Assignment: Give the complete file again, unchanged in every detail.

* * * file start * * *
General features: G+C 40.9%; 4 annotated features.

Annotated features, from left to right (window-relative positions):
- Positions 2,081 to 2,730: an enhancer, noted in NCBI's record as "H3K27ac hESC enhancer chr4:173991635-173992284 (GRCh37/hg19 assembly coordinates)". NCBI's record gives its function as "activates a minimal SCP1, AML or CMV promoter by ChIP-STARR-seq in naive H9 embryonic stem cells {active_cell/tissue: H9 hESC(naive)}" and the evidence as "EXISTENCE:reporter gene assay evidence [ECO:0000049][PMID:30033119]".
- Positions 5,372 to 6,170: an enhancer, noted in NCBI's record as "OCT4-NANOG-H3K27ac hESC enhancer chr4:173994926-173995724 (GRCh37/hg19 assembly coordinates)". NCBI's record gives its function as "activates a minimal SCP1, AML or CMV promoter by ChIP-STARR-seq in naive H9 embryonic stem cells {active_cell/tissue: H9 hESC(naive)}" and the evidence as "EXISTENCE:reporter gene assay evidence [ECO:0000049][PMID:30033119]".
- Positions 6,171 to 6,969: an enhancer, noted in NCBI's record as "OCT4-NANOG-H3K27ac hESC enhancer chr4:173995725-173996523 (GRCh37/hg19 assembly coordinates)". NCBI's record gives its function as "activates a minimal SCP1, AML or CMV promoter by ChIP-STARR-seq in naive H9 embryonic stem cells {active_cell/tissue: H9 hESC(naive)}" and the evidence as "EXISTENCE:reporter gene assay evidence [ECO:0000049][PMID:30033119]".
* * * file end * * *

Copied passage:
General features: G+C 40.9%; 4 annotated features.

Annotated features, from left to right (window-relative positions):
- Positions 2,081 to 2,730: an enhancer, noted in NCBI's record as "H3K27ac hESC enhancer chr4:173991635-173992284 (GRCh37/hg19 assembly coordinates)". NCBI's record gives its function as "activates a minimal SCP1, AML or CMV promoter by ChIP-STARR-seq in naive H9 embryonic stem cells {active_cell/tissue: H9 hESC(naive)}" and the evidence as "EXISTENCE:reporter gene assay evidence [ECO:0000049][PMID:30033119]".
- Positions 5,372 to 6,170: an enhancer, noted in NCBI's record as "OCT4-NANOG-H3K27ac hESC enhancer chr4:173994926-173995724 (GRCh37/hg19 assembly coordinates)". NCBI's record gives its function as "activates a minimal SCP1, AML or CMV promoter by ChIP-STARR-seq in naive H9 embryonic stem cells {active_cell/tissue: H9 hESC(naive)}" and the evidence as "EXISTENCE:reporter gene assay evidence [ECO:0000049][PMID:30033119]".
- Positions 6,171 to 6,969: an enhancer, noted in NCBI's record as "OCT4-NANOG-H3K27ac hESC enhancer chr4:173995725-173996523 (GRCh37/hg19 assembly coordinates)". NCBI's record gives its function as "activates a minimal SCP1, AML or CMV promoter by ChIP-STARR-seq in naive H9 embryonic stem cells {active_cell/tissue: H9 hESC(naive)}" and the evidence as "EXISTENCE:reporter gene assay evidence [ECO:0000049][PMID:30033119]".